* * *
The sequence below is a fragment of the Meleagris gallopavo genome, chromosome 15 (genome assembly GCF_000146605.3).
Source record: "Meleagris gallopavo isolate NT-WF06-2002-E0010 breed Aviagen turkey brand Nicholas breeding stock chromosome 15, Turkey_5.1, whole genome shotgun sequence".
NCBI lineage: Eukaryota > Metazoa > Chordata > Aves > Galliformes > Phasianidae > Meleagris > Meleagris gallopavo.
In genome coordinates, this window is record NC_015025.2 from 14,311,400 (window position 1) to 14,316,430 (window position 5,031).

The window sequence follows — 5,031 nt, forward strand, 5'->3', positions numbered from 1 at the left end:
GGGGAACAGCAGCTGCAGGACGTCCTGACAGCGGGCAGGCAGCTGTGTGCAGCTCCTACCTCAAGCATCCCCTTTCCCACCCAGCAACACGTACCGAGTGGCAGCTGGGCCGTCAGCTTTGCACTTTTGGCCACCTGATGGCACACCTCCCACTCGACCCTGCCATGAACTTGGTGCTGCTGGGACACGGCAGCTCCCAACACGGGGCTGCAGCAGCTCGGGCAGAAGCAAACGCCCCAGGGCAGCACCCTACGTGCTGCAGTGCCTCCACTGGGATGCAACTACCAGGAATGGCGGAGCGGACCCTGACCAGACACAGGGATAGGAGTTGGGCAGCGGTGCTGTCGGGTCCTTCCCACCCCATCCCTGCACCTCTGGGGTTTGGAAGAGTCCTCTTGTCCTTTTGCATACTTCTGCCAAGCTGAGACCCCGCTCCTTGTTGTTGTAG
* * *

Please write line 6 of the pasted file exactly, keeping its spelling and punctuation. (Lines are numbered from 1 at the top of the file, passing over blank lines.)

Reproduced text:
GGGGAACAGCAGCTGCAGGACGTCCTGACAGCGGGCAGGCAGCTGTGTGCAGCTCCTACCTCAAGCATCCCCTTTCCCACCCAGCAACACGTACCGAGTGGCAGCTGGGCCGTCAGCTTTGCACTTTTGGCCACCTGATGGCACACCTCCCACTCGACCCTGCCATGAACTTGGTGCTGCTGGGACACGGCAGCTCCCAACACGGGGCTGCAGCAGCTCGGGCAGAAGCAAACGCCCCAGGGCAGCACCCTACGTGCTGCAGTGCCTCCACTGGGATGCAACTACCAGGAATGGCGGAGCGGACCCTGACCAGACACAGGGATAGGAGTTGGGCAGCGGTGCTGTCGGGTCCTTCCCACCCCATCCCTGCACCTCTGGGGTTTGGAAGAGTCCTCTTGTCCTTTTGCATACTTCTGCCAAGCTGAGACCCCGCTCCTTGTTGTTGTAG